Tanzania Truck Owners Association (TATOA) has cried foul over the treatment of local drivers at the hands of Kenya and Rwanda’s immigration border points.
Speaking to Press in Dar es Salaam yesterday, TATOA Chairperson Angelina Ngalula explained that contrary to initial agreement between the East African Countries on dealing with cross border cargo during the Corona Virus pandemic, there are double standards as to how Tanzanian drivers are treated.
“Our drivers have been stuck at the border points of Namanga and Rusomo for bureaucracy reasons, this, in turn, increases operation costs as we are charged close to TZS120,000 per container per day, the costs that could be easily avoided. We are requesting immediate intervention so things can start moving,” she said.
“On top of that, most Tanzanian trucks, in exception to those categorized to transport “essential goods” are requested to offload at the border point of Rusumo, which is about 150 Kilometers from the City of Kigali, while our counterparts from Rwanda are allowed to cross more than 1,000 Kilometers to Dar es Salaam and hence conveniently deliver to their customers’ in Rwanda, at doorsteps.
This situation gives the Rwandese truck owners a comparative business advantage, as they are deemed convenient by most customers. We are calling for fair business grounds,” said Ms. Ngalula.
Ms. Ngalula also expounded that, initially it was agreed that drivers from and to Kenya and Tanzania will be scanned at home and show a Covid-19 free certificate at the border points, but now the Kenyan authorities are surprisingly rejecting the Tanzanian based certificates, causing an unnecessary delay at the border, which translate into loss to the owners, especially when it concerns perishable goods.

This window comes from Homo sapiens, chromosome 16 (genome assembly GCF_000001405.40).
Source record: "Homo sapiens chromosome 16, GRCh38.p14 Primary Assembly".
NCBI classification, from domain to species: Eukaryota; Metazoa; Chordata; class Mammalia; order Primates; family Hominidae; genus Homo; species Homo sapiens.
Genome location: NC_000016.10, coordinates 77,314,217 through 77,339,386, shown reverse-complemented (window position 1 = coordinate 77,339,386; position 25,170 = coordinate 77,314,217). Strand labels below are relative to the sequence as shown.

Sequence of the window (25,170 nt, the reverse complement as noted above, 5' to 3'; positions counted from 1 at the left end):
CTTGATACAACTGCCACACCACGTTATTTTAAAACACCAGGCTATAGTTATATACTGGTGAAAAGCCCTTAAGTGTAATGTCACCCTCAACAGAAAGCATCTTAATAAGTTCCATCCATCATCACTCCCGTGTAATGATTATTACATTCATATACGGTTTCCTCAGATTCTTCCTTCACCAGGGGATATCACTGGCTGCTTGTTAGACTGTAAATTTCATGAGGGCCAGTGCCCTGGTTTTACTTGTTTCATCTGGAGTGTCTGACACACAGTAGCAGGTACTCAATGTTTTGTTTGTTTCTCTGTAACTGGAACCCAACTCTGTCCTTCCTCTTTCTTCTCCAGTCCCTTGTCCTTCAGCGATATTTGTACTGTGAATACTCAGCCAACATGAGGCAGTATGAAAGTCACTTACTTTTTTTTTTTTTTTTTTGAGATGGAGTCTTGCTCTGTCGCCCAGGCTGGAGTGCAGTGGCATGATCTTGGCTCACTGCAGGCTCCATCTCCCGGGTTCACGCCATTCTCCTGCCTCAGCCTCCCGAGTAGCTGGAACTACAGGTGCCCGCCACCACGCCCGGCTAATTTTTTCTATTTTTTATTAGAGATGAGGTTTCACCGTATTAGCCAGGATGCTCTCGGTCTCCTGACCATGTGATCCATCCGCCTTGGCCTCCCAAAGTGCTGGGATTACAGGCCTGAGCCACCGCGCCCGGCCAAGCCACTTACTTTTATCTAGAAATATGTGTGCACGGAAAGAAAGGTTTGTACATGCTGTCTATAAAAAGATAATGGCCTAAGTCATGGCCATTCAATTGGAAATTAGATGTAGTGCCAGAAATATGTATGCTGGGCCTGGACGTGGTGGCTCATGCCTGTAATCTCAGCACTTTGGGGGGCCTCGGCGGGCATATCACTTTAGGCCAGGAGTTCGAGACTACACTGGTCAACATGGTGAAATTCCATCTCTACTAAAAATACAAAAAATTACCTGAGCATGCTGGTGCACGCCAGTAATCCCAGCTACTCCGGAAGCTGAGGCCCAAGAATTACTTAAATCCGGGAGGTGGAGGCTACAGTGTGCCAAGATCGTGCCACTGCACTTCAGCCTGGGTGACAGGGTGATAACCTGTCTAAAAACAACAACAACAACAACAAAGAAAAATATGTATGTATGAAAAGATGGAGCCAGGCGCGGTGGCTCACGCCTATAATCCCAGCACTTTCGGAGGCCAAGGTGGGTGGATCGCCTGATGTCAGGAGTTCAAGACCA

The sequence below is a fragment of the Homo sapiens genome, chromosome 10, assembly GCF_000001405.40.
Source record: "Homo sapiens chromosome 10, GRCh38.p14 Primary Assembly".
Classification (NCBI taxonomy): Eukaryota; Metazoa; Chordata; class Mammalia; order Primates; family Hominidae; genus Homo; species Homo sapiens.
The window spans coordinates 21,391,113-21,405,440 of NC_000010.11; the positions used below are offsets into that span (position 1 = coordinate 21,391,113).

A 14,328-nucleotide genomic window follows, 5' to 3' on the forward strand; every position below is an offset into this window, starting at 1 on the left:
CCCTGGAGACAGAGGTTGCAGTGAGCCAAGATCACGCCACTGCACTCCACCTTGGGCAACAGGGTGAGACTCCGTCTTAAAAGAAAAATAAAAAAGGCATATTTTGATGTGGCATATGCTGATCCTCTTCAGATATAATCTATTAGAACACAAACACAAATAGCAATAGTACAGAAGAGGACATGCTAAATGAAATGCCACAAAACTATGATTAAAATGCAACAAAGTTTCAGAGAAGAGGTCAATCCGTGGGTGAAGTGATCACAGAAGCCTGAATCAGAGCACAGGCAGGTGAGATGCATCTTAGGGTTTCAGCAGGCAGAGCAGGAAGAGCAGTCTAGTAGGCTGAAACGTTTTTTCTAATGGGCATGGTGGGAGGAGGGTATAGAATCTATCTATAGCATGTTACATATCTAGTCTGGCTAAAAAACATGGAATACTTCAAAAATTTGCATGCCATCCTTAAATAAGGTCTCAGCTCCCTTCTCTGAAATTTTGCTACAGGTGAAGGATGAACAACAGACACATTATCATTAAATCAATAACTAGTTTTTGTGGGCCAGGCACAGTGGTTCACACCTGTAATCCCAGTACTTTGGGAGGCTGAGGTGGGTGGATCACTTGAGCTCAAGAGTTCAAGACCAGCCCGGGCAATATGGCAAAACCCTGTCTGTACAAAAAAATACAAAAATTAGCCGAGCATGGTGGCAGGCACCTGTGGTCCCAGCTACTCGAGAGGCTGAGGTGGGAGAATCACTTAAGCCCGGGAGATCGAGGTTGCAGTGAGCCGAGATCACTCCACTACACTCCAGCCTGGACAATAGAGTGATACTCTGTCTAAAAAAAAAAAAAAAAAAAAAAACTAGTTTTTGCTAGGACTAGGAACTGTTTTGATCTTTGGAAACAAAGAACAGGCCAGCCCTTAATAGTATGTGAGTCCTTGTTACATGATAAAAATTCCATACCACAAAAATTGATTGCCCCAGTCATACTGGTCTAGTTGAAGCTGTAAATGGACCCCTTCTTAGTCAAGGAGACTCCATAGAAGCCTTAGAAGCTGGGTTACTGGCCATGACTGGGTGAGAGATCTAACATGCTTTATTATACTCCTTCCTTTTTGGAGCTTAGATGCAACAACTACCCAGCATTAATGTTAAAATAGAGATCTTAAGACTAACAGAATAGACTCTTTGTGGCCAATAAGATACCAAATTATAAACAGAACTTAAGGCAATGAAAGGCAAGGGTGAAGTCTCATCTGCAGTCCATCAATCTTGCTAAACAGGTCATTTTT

“in a very unprecedented manner, Kenyan authorities are now refuting our drivers’ Covid-19 free certificates, questioning their legitimacy. It should be known that those are governments’ endorsed documents, issued by the Ministry of Health. As truck owners, we are calling for a round table discussion between all relevant authorities to normalize the situation and set fair business grounds. We understand and acknowledge all the government’s efforts in putting cross-border businesses in perspective amidst the Coronavirus pandemic. We feel that these particular areas need immediate improvement,” concluded the Chairperson.
TATOA was established in 2005 as a voluntary business association for truck owners involved in cargo freighting business in and outside Tanzania. The association now has 962 members with over 15000 trucks.